Ninety percent of enterprise IT professionals are concerned that employee reuse of personal credentials for work purposes could compromise enterprise security, according to the results of a recent Gemalto survey of 1,150 IT professionals worldwide.

At the same time, 68 percent of respondents said they would be comfortable allowing employees to use their social media credentials on company resources.

Sixty-two percent of respondents said they're facing increasing pressure to implement the same types of authentication methods typically seen in consumer services, such as fingerprint scanning and iris recognition, and 63 percent said they believe security methods designed for consumers provide sufficient protection for enterprises.

In fact, 52 percent of respondents expect consumer and enterprise security methods to merge entirely within the next three years.

"From credential sharing to authentication practices, it's clear that consumer trends are having a big impact on enterprise security," Gemalto senior vice president for identity protection Francois Lasnier said in a statement. "But businesses need to make sure their data isn't compromised by bad personal habits."

To improve enterprise security, 49 percent of respondents have implemented extra training, 47 percent have increased security spend, and 44 have allocated further resources.

Sixty-two percent of respondents said they expect to implement strong authentication in two years' time, up from 51 percent who said the same thing last year.

Fifty percent of respondents said security is one of their biggest concerns as employee mobility increases.

One third of respondents have completely restricted employees from accessing company resources via mobile devices, and 91 percent are restricting mobile access at least in part. Thirty-seven percent of respondents' organizations are required to use two-factor authentication to access corporate resources from mobile devices.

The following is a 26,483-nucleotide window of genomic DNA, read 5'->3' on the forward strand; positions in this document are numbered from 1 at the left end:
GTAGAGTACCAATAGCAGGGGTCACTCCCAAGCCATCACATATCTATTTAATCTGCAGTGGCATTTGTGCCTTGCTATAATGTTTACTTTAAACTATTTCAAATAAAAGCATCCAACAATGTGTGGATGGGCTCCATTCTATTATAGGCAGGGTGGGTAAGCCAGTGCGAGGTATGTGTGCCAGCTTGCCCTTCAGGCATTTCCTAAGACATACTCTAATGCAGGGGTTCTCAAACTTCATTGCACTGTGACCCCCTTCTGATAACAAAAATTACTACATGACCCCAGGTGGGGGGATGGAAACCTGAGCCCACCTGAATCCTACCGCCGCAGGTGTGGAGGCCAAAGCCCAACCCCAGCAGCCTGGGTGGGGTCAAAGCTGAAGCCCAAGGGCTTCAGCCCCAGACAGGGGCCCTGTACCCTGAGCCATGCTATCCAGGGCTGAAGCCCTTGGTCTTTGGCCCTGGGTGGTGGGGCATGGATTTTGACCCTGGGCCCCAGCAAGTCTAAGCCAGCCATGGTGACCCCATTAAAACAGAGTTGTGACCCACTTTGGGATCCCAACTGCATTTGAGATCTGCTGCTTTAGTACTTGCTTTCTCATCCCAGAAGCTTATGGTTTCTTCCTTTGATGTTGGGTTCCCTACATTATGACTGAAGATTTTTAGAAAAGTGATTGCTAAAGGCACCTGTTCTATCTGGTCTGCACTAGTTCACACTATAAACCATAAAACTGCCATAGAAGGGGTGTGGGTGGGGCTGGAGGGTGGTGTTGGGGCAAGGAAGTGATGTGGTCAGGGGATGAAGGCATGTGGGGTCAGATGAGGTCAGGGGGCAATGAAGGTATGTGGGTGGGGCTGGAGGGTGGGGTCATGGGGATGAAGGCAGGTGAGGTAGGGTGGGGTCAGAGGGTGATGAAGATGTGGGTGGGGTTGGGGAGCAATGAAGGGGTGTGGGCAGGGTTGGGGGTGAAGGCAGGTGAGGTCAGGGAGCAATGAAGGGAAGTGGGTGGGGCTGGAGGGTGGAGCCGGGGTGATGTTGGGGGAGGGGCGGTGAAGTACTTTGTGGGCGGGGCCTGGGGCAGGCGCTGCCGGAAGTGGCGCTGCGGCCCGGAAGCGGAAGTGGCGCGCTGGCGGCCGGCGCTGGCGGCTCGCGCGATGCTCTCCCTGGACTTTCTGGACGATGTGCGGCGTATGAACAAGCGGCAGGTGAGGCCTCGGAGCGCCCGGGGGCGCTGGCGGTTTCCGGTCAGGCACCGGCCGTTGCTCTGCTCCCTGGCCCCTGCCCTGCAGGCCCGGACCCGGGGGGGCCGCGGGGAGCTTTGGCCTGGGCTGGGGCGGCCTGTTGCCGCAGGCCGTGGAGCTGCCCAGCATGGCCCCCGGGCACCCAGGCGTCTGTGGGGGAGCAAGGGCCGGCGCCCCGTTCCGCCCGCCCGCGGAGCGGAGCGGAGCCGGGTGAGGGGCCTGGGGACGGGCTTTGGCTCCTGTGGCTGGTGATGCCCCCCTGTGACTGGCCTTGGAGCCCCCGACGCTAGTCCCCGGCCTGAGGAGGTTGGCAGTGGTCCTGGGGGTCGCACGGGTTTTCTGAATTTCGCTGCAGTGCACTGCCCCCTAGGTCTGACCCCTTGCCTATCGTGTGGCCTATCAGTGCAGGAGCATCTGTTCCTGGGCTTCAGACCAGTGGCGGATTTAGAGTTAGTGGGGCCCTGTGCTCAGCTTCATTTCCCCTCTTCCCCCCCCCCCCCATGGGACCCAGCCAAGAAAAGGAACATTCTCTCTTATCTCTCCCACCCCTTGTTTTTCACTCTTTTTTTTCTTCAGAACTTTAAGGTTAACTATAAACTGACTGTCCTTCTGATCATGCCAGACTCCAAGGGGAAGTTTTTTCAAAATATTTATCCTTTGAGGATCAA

Almost half of respondents said they're increasing resources and spending on access management. Ninety-four percent of respondents have implemented two-factor authentication to protect at least one application, and 96 percent expect to use it at some point in the future.

"For IT leaders, it's important that they keep pushing for security to be a priority at the board level, and ensure that it's front of mind for everyone in an organization," Lasnier said.

Separately, a SecureAuth survey of more than 300 IT decision makers and cyber security professionals found that the use of multi-factor authentication rose by more than 40 percent year-over-year -- in 2015, 66 percent of organizations were using multi-factor authentication, and 93 percent were doing so in 2016.

More than 30 percent of respondents are planning to expand or implement multi-factor authentication in the coming months.

Smaller organizations, those with fewer than 250 employees, are the least likely to use multi-factor authentication -- 21 percent aren't using any form of multi-factor authentication and have no plans to do so in the next 12 months.

Still, 82 percent of all respondents expressed concern about the misuse of stolen valid credentials to access their organization's assets and information.

"It goes hand in hand that the increased implementation of multi-factor authentication and growing interest in expanding its use within organizations is driven by the top concern of misuse of stolen credentials," SecureAuth CTO Keith Graham said in a statement. "Again and again, we see in many high-profile and not so high-profile breaches, bad actors gaining access to organizations using valid credentials that have been compromised in some way."

A recent eSecurity Planet article offered advice on how to get identity authentication right.

Photo courtesy of Shutterstock.